As Vermont is quickly becoming home to one of the most dynamic work environments in the country, it has never been more important to provide quality and affordable higher education opportunities for Vermont students. This is why I worked with the legislature this spring and passed the Vermont Strong Scholars program during this past legislative session. Under this program, any Vermont student who attends one of our colleges or university and takes a job in Vermont in a designated, growing field, will be reimbursed for his or her final year of tuition if he or she receives a bachelor’s degree, or his or her final semester if he or she receives an associate’s degree. Not only will this program make it easier for Vermonters to go to college, but will make it advantageous to remain in the state they love and contribute to our economy where we need them the most. Both this initiative and the flexible pathways education initiative last year will benefit Vermonters and help career readiness.

The Great Jobs in Vermont website is a great resource that can connect people with the jobs that are being created here every day. This website is geared towards those interested in having and keeping the high quality of life that comes with living in Vermont, and I urge all Vermonters who wish to work in Vermont to utilize its services. As mentioned above, it is one of the avenues we are using to promote the Department of Labor’s job search engine, which we rely on statewide for employment outreach.

Thanks again for reaching out to me. Please don’t hesitate to contact us if my office can be of assistance in the future.


Peter Shumlin
109 State Street, Pavilion
Montpelier, Vermont 05609

A Child Needs A Mother And A Father

This piece originally appeared on now-defunct news and column website LezGetReal.

A child needs a mother and a father. Children with a mother and a father statistically do better in life. This is the Conservative mantra on social family issues and it is irrefutably backed up by the data. It’s completely correct, as well. However, Conservative political groups fail to point out one key piece of how they’re presenting this information: mother and father are roles, not genders…

The core of these roles are a push and a pull. They build confidence and a sense of being loved. The mother pulls the child in, nurtures, protects the child, and coddles the child. The mother says, “No, that’s dangerous.” The father pushes the child out, toughens the child up, throws it into the world. The father says, “Oh, s/he’ll be fine.” Through this constant push and pull, the child grows up feeling cared for and confident to jump into life. Two men, two women, and every pairing in the beautiful spectrum between can embody these roles, even dividing the various aspects however works for them. The roles are the key to this dynamic of parenting, not the genders of the parents.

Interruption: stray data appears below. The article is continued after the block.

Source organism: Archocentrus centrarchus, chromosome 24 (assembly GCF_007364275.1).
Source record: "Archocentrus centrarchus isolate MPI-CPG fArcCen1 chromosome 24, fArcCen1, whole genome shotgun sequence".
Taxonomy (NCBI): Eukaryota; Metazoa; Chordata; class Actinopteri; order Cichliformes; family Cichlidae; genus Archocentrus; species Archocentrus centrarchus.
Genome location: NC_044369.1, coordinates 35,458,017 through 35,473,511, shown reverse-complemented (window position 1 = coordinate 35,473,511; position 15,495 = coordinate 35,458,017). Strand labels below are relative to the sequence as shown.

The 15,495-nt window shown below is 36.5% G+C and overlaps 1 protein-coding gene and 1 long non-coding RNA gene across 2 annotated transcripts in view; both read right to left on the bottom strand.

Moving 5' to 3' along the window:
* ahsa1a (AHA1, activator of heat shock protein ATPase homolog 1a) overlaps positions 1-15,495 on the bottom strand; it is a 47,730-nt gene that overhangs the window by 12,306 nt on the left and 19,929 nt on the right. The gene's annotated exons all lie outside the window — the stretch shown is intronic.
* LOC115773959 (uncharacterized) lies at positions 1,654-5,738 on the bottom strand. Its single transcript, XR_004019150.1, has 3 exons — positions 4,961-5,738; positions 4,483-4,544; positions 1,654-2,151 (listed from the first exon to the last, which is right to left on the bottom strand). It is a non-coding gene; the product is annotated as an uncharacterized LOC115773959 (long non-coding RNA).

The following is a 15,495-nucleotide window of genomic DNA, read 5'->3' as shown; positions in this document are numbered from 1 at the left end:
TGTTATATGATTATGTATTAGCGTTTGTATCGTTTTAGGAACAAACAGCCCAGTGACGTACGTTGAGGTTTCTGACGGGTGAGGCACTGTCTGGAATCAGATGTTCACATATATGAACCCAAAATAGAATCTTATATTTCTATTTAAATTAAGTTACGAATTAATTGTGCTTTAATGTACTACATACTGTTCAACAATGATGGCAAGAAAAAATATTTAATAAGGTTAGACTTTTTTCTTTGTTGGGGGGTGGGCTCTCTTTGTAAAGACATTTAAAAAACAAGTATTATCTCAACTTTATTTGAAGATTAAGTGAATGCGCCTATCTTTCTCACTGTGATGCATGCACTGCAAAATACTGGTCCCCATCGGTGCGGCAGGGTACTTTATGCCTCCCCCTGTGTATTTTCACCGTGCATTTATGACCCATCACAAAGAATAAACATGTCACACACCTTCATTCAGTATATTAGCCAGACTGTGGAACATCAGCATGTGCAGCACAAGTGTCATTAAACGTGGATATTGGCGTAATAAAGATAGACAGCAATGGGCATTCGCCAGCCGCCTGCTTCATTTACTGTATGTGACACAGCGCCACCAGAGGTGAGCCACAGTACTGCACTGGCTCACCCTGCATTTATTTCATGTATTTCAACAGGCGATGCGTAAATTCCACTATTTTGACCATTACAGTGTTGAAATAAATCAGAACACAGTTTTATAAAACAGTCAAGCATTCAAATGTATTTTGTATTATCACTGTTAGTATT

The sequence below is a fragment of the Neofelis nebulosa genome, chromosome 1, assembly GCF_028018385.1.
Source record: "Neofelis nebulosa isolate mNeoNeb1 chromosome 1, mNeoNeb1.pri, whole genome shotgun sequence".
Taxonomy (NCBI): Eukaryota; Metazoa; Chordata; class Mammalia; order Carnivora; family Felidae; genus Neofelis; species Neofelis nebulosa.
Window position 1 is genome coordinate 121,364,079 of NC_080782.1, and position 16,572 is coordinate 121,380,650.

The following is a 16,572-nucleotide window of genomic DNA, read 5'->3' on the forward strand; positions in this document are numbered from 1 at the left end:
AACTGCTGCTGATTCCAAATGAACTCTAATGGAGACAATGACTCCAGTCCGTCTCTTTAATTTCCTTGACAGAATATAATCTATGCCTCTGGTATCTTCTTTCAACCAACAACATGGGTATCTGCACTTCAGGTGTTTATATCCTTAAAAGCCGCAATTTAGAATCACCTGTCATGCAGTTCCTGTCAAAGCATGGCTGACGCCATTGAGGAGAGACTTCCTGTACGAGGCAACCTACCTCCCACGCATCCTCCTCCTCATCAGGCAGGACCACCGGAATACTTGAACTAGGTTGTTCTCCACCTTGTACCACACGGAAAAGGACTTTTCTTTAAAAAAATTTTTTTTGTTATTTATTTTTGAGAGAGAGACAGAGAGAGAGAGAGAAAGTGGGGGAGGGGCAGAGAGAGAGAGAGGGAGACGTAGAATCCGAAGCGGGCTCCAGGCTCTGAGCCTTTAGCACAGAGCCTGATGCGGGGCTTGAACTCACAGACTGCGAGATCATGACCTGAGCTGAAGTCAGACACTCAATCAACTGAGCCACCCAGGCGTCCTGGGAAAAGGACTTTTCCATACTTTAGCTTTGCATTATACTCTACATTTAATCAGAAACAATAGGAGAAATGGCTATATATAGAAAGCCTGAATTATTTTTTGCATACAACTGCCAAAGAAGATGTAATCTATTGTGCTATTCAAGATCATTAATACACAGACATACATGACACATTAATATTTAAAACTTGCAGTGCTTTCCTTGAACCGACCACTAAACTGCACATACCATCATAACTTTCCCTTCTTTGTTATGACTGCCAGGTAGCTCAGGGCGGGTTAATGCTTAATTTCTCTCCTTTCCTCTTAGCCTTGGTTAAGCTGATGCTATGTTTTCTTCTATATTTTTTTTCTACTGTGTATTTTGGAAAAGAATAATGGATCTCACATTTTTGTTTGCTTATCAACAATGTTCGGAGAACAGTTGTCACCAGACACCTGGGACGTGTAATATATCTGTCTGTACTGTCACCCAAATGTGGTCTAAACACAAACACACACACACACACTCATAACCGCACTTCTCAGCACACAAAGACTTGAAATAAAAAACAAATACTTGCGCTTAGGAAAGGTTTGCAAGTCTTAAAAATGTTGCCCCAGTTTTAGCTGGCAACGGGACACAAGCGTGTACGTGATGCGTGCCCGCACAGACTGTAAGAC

This is not to say that a single parent (which I am) cannot successfully raise a child on their lonesome. This is not to disparage people who were raised by one parent. A model system is not an only choice. Myself, I try my best to mix both elements of push and pull and to provide an example of both types of social interaction that my child will absorb and process in his way. This is merely to point out how Social Conservatives, when they bother to actually use data, twist evidence to suit their ideology. So, the next time an ideologue tells you that a child needs a mother and father, you can simultaneously agree and disagree, pointing out that their use of the evidence is simply a shallow skimming of the truth behind the complex dynamics of effective parenting.

An Open Letter To VT Gov. Peter Shumlin

Dear Governor Peter Shumlin,

I’ve lived in this beautiful state my entire life. I was born at Rutland Hospital (before it was re-dubbed RRMC). I attended Rutland schools (Dana Elementary, Northeast Elementary, Rutland Junior High School, and my class was the first to attend all four years at the new RHS). Aside from two years in Burlington, I’ve been here my whole life. I remember when the hard drugs swept through. I watched this city slide, its shine dampening in a faltering economy. I am one of the people fighting to bring it back. I haven’t given up hope and I chide those who slight it. But it is so hard to do that when good paying jobs flutter away in this employer’s market. I am not a social parasite nor a career welfare recipient. I want to go to work, earn my keep, and support my son.

We live in a beautiful state. All I see on social media are people complaining about taxes, the cost of living, “librull dems”, and so on. Yeah, the cost of living is high. Rents feel much higher than elsewhere. Yes, we sometimes have trouble attracting business because we tax them and insist on not allowing them to screw up our land. I think that’s a worthy trade off, considering the state of the land in more industry-friendly places. I have no qualms going to bat for Vermont to defend those policies. People who do not like that can go somewhere less ecologically sound. Vermont has a character we can be proud of.